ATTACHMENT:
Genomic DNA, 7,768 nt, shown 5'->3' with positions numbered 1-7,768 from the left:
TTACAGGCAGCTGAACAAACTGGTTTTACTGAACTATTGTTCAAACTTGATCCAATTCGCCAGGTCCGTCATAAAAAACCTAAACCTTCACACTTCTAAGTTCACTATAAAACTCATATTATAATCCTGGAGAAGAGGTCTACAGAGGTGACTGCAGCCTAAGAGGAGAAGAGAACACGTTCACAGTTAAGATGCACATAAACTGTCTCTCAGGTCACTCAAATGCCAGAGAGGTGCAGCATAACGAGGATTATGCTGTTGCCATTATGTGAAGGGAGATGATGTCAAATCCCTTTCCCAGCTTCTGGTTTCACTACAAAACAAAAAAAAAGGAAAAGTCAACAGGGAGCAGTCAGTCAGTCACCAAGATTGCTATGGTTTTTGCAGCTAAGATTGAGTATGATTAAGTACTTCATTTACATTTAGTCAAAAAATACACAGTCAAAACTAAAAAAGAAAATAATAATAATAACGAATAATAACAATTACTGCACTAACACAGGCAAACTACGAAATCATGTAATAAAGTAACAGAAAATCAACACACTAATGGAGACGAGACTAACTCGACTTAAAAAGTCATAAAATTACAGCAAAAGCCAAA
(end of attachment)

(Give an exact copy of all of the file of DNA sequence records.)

Genomic DNA, 7,768 nt, shown 5'->3' with positions numbered 1-7,768 from the left:
TTACAGGCAGCTGAACAAACTGGTTTTACTGAACTATTGTTCAAACTTGATCCAATTCGCCAGGTCCGTCATAAAAAACCTAAACCTTCACACTTCTAAGTTCACTATAAAACTCATATTATAATCCTGGAGAAGAGGTCTACAGAGGTGACTGCAGCCTAAGAGGAGAAGAGAACACGTTCACAGTTAAGATGCACATAAACTGTCTCTCAGGTCACTCAAATGCCAGAGAGGTGCAGCATAACGAGGATTATGCTGTTGCCATTATGTGAAGGGAGATGATGTCAAATCCCTTTCCCAGCTTCTGGTTTCACTACAAAACAAAAAAAAAGGAAAAGTCAACAGGGAGCAGTCAGTCAGTCACCAAGATTGCTATGGTTTTTGCAGCTAAGATTGAGTATGATTAAGTACTTCATTTACATTTAGTCAAAAAATACACAGTCAAAACTAAAAAAGAAAATAATAATAATAACGAATAATAACAATTACTGCACTAACACAGGCAAACTACGAAATCATGTAATAAAGTAACAGAAAATCAACACACTAATGGAGACGAGACTAACTCGACTTAAAAAGTCATAAAATTACAGCAAAAGCCAAA